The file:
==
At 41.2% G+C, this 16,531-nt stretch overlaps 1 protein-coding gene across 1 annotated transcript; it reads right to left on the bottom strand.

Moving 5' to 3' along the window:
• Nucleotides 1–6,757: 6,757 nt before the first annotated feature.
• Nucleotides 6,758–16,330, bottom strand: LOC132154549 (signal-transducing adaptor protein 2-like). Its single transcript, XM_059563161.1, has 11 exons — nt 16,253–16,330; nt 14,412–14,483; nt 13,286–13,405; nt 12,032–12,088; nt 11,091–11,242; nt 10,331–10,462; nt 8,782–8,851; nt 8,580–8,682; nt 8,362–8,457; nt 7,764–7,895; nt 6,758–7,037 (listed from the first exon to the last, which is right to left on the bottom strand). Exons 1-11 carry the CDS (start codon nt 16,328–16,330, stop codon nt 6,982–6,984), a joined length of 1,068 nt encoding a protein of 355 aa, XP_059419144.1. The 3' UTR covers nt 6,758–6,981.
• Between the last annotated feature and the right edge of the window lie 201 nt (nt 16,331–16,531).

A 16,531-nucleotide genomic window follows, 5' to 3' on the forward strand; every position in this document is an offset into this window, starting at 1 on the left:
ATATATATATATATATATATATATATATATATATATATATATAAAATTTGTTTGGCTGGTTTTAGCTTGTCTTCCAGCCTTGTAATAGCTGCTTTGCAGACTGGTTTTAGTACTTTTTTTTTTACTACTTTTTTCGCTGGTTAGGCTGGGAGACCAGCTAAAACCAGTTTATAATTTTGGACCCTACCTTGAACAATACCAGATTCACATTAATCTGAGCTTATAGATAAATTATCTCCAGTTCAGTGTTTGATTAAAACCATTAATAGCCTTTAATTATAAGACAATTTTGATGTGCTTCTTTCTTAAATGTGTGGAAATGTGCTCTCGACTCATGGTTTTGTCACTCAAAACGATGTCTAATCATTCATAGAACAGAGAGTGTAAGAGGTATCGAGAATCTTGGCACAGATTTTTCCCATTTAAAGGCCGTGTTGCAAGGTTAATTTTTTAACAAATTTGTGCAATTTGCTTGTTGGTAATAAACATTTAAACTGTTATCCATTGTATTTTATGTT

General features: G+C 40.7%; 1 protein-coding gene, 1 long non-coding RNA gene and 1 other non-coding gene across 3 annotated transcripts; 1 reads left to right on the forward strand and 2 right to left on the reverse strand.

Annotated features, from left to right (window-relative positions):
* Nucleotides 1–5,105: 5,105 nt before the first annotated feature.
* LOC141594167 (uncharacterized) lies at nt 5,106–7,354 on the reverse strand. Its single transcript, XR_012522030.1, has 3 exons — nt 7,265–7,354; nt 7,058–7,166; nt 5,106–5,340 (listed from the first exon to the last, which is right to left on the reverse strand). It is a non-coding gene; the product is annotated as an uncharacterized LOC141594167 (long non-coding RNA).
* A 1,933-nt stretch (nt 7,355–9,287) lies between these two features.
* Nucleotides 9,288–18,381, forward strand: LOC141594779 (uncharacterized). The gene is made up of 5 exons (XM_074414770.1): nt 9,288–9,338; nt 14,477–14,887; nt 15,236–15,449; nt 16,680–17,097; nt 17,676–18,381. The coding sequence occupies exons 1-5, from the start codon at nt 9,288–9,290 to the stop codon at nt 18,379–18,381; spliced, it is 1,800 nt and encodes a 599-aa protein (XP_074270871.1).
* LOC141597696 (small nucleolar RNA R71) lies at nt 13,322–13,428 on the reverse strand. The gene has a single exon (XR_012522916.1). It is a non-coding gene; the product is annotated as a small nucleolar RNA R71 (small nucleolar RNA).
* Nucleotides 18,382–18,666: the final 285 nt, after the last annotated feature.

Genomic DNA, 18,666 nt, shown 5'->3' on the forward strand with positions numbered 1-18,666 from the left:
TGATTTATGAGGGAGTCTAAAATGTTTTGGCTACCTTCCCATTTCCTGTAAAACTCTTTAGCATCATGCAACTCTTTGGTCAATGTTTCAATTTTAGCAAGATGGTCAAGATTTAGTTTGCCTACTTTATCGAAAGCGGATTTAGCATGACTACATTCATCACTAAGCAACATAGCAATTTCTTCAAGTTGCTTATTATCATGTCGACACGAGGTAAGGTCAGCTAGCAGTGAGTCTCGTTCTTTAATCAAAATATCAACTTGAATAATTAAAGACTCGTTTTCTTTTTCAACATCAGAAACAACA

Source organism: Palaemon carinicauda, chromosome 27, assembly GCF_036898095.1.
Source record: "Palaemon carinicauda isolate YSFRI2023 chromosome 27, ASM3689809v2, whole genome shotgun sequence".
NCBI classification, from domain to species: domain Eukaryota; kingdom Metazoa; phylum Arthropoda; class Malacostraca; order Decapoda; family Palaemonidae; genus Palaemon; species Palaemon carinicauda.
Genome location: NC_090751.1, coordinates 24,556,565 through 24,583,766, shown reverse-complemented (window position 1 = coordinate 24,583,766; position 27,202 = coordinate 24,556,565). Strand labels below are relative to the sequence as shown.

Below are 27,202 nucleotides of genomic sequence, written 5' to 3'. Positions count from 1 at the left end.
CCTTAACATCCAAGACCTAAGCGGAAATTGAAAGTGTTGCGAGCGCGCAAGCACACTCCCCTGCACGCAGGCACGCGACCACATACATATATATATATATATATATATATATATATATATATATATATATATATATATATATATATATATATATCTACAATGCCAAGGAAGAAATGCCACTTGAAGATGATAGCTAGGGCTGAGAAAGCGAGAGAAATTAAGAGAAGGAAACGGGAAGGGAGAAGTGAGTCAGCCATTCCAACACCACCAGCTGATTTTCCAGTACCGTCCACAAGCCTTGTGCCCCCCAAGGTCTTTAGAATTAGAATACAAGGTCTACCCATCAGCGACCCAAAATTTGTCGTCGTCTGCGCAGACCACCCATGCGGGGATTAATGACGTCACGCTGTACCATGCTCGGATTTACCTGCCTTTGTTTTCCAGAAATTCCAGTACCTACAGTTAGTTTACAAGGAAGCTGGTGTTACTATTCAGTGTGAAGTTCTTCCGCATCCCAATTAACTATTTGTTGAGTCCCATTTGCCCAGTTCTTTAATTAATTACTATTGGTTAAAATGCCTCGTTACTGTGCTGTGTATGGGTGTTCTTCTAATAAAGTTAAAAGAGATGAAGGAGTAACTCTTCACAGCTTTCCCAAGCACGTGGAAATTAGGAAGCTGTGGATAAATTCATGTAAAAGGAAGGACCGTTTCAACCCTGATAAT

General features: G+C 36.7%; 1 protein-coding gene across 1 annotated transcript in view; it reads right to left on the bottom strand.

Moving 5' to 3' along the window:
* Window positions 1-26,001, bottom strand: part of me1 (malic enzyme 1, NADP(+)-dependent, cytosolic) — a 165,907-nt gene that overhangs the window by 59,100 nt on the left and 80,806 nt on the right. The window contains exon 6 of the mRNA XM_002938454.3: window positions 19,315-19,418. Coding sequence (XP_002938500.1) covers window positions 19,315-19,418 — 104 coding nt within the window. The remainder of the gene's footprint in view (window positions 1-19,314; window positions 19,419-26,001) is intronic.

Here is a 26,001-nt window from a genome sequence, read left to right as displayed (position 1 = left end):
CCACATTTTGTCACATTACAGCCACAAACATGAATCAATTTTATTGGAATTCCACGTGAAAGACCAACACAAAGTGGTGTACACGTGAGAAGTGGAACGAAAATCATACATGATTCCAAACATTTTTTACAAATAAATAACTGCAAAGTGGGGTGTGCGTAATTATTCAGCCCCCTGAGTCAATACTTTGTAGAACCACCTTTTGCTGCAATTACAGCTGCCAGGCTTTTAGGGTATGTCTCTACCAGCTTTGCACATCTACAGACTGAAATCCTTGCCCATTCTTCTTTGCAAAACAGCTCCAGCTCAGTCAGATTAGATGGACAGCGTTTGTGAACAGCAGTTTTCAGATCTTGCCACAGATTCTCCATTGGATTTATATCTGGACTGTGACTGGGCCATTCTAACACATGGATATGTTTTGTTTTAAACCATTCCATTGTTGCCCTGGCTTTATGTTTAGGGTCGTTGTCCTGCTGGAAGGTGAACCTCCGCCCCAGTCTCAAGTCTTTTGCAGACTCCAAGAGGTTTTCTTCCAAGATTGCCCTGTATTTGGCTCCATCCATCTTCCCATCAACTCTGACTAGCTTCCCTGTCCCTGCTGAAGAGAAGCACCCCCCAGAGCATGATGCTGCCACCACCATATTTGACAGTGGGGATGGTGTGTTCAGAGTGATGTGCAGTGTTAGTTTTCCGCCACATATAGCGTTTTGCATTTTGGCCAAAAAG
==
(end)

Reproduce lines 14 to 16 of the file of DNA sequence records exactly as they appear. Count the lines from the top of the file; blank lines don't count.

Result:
* LOC141597696 (small nucleolar RNA R71) lies at nt 13,322–13,428 on the reverse strand. The gene has a single exon (XR_012522916.1). It is a non-coding gene; the product is annotated as a small nucleolar RNA R71 (small nucleolar RNA).
* Nucleotides 18,382–18,666: the final 285 nt, after the last annotated feature.

Genomic DNA, 18,666 nt, shown 5'->3' on the forward strand with positions numbered 1-18,666 from the left: